"As I sat sceptically with my pint, my naïve arrogant actor mind who thought that a theatre performance only existed in a theatre, not a pub was about to be blown away! As soon as they stepped onto the performance area, I was captivated by the actors. They brought so much energy and fun that they had me like a child at the edge of my seat laughing and howling and all achieved in a tiny corner of the pub. The intimate setting meant the scenes with more than one actor were all the more touching and heightened my experience more.

"So this is my most memorable story as it obviously taught me that no matter where you want to tell a story and entertain an audience, as long as you are prepared to give it all and you enjoy doing what you do up there then the audience get more than what they paid for."

Nelsy Casallas is a London based actor.

Image source: The Hen & Chickens Theatre Bar

Seen a show or been in one that’s inspired you? Share your Stage Story!
The Stage
Edinburgh Festival Fringe - Edinburgh, Scotland
My Stage Story
"When I was 21 I was lucky enough to travel to the Edinburgh Festival Fringe in Scotland. It was my first look at professional, artist-driven theater - everything else I had experienced up until that point was community theater, major regional theater, and Broadway tours (none of which seemed to have a palpable voice of the actor.) 
"In Edinburgh I was blown away by a) the amount of theater that was being put up in every nook and cranny in the city, and b) how compelling the art was when being produced and promoted by the very artists on that stage. I was inspired by the structure - actors promoted their shows in the daytime by passing out postcards on the street and supporting other people’s work, and then they performed for that cultivated audience at night. It was a community driven, artistically compelling process that has stuck with me. "Through writing this story, I’ve just now realized that this time in Edinburgh is, in part, what has inspired me to produce actor-driven work through The Seeing Place Theater. I’m trying to recreate the experience I had that one enchanting summer when the world was opening up to me for the first time. That’s the magic of live theatre."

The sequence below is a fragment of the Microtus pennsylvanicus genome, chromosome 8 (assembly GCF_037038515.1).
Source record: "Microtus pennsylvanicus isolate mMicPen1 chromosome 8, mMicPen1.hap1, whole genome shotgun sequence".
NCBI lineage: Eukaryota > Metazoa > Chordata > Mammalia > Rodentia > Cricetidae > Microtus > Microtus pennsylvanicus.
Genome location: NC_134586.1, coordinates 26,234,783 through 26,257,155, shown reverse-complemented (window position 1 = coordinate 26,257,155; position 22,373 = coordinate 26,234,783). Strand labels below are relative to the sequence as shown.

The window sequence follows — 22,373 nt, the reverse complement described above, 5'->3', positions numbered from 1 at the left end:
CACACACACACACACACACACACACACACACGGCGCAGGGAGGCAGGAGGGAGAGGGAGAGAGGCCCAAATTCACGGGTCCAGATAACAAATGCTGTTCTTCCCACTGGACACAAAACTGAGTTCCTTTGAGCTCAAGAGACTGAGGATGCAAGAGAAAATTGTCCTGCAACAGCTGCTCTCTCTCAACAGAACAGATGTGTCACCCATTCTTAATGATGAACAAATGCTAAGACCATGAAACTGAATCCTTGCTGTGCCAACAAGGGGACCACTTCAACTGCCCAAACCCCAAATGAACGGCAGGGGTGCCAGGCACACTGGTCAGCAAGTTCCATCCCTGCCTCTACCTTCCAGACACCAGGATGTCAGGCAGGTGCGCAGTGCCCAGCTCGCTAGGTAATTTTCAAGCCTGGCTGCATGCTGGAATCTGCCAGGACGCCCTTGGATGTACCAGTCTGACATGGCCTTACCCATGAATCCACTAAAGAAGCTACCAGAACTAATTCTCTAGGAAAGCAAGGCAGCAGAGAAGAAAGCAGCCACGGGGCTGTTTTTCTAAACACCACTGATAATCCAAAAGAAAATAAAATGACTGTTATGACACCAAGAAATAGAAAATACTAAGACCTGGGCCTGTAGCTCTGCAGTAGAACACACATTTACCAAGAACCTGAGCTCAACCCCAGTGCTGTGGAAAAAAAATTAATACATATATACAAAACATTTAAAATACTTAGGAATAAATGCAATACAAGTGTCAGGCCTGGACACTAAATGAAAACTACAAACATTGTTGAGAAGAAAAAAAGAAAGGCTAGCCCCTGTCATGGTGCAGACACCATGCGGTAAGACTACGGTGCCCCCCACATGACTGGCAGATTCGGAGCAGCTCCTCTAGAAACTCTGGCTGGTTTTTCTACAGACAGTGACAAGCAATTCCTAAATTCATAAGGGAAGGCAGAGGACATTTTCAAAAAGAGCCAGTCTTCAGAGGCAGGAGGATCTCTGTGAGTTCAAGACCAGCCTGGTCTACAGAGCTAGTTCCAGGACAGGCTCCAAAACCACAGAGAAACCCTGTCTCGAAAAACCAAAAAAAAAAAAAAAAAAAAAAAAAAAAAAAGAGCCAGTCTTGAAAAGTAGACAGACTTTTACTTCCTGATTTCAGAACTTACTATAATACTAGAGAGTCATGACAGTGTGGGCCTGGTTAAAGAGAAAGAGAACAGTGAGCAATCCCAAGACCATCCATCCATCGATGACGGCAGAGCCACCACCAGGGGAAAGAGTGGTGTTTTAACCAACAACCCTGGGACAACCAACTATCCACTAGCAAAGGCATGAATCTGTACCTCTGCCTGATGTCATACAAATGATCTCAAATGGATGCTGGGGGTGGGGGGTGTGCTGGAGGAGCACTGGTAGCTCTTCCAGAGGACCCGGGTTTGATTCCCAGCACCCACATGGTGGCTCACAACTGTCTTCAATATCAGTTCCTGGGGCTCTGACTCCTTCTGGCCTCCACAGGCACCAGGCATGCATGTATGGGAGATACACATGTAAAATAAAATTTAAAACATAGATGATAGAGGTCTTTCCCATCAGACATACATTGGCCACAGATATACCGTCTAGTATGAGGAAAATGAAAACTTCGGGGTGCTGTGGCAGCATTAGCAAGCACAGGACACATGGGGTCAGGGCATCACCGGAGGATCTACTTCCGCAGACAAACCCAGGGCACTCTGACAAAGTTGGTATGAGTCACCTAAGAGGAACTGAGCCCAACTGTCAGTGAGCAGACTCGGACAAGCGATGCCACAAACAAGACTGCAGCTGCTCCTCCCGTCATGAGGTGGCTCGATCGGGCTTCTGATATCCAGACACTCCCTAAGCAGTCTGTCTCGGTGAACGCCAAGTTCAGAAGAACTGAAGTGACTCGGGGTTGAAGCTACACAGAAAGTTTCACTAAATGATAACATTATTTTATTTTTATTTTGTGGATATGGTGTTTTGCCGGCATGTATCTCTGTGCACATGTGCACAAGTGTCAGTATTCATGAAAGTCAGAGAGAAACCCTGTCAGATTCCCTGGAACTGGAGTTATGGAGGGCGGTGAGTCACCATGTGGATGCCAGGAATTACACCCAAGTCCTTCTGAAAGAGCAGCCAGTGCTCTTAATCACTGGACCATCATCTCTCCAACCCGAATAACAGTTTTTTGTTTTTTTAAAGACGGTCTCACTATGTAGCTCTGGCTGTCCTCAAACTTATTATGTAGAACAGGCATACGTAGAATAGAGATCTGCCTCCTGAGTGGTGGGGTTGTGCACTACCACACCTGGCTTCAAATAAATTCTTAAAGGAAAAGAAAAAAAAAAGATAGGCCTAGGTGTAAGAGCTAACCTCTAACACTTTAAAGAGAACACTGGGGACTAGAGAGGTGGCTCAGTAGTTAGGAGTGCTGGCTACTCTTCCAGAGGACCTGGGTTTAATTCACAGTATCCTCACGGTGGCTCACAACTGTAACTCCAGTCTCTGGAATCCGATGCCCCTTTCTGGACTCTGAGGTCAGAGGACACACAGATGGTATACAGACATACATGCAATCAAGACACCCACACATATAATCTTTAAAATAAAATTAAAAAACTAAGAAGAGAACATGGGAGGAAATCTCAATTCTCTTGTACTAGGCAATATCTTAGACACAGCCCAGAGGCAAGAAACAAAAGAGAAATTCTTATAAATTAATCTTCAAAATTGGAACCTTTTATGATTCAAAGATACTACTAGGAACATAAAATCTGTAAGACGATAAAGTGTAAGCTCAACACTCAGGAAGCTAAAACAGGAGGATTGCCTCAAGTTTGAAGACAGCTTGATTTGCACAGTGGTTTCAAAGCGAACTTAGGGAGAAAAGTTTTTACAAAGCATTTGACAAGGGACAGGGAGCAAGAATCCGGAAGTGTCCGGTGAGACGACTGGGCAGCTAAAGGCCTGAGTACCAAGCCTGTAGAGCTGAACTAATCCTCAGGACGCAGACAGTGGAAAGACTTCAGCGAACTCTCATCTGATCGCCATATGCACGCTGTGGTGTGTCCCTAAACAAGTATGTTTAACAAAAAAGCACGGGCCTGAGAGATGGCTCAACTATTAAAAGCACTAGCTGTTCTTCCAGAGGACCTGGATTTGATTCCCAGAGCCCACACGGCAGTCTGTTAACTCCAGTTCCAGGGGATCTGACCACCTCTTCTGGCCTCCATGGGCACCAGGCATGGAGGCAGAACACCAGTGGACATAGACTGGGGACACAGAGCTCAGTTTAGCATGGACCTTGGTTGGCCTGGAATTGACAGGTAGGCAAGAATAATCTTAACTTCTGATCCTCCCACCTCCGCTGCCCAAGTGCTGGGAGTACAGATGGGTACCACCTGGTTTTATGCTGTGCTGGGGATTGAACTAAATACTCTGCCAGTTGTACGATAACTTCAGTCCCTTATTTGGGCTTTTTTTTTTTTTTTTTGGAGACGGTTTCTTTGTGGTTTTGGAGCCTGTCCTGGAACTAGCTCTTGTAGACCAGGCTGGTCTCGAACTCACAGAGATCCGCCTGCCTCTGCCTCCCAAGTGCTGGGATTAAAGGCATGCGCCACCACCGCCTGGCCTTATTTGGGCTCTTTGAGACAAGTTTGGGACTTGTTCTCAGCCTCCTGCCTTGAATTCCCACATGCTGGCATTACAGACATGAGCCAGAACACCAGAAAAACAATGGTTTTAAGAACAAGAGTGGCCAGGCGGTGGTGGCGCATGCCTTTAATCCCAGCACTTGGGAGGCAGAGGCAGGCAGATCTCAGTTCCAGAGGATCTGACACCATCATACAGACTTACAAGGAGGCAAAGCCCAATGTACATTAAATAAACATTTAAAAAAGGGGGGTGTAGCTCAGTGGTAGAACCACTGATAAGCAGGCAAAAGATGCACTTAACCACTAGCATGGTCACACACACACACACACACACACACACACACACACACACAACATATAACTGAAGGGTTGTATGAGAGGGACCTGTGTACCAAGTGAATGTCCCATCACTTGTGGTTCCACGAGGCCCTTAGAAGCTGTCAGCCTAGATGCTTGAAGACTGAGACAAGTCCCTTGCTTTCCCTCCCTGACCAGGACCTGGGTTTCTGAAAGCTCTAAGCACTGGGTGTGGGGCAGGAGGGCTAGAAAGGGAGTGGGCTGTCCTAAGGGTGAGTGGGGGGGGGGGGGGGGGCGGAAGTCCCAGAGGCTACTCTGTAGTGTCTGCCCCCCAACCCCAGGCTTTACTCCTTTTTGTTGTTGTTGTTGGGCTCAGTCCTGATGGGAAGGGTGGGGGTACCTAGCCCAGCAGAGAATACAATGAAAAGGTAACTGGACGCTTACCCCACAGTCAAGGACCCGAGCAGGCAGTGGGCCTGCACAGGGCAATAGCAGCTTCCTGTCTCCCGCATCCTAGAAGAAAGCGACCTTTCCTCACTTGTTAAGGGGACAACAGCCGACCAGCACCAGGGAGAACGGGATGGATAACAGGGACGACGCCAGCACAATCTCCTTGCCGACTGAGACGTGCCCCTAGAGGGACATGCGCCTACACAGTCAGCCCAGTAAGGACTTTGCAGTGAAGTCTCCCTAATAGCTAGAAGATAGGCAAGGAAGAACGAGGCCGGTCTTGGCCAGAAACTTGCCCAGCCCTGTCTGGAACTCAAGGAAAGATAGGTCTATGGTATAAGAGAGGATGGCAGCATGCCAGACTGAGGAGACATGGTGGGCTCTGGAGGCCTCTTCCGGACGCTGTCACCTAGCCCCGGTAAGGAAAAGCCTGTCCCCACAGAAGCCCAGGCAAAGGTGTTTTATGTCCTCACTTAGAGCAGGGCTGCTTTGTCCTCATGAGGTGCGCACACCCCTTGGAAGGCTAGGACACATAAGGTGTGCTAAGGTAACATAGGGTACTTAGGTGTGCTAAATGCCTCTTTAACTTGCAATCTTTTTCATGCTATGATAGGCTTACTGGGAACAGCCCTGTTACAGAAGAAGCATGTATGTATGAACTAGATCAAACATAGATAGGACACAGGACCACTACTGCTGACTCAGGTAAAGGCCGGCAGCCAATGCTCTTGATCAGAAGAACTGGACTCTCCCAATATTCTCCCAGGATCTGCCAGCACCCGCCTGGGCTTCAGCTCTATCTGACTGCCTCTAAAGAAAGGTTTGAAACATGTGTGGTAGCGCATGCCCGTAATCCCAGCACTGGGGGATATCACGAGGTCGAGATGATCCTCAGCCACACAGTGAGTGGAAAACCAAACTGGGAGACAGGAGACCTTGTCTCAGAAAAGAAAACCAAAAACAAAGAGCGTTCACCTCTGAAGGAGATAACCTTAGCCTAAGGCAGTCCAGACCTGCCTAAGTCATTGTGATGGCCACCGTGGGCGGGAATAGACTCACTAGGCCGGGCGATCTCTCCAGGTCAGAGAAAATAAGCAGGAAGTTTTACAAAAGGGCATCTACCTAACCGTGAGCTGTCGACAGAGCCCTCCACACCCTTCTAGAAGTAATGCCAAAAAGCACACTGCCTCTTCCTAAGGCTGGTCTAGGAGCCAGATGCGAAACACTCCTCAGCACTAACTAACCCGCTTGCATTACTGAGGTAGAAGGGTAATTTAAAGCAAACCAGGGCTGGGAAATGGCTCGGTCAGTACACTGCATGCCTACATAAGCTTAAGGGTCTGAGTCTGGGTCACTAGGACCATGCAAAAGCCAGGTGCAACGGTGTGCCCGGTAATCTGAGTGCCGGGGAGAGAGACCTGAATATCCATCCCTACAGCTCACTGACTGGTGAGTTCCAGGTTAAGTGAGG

Based in New York City, Erin Cronican is an actor and founding member of The Seeing Place Theater
Image source: The News Daily
Share your Stage Story!

The Stage

Edinburgh Festival Fringe - Edinburgh, Scotland

My Stage Story

"When I was 21 I was lucky enough to travel to the Edinburgh Festival Fringe in Scotland. It was my first look at professional, artist-driven theater - everything else I had experienced up until that point was community theater, major regional theater, and Broadway tours (none of which seemed to have a palpable voice of the actor.)

"In Edinburgh I was blown away by a) the amount of theater that was being put up in every nook and cranny in the city, and b) how compelling the art was when being produced and promoted by the very artists on that stage. I was inspired by the structure - actors promoted their shows in the daytime by passing out postcards on the street and supporting other people’s work, and then they performed for that cultivated audience at night. It was a community driven, artistically compelling process that has stuck with me.

"Through writing this story, I’ve just now realized that this time in Edinburgh is, in part, what has inspired me to produce actor-driven work through The Seeing Place Theater. I’m trying to recreate the experience I had that one enchanting summer when the world was opening up to me for the first time. That’s the magic of live theatre."

Based in New York City, Erin Cronican is an actor and founding member of The Seeing Place Theater

Image source: The News Daily

Share your Stage Story!
The Stage
Cambridge Theatre, London
My Stage Story
"I recently took my ten year old daughter, Abi, to a matinee of Matilda. We read the book together when she was younger, and the film has always been one of our favourites.
"I’m not usually one for musicals but we thoroughly enjoyed this one. All the kids in it were fantastically energetic and Alex Gaumond was brilliant as Miss Trunchbull. The stage set is evocative of the children’s theatre we used to see on school trips in the 80s.
"I don’t get to see my daughter a lot (I’m a weekend Dad) so there’s a bit of pressure to find things to do that create meaningful memories. Going to the theatre never fails - there’s a sense of occasion and magic built into the experience. Plus, with the internet touching everything, it still remains a relatively ‘pure’ place to be."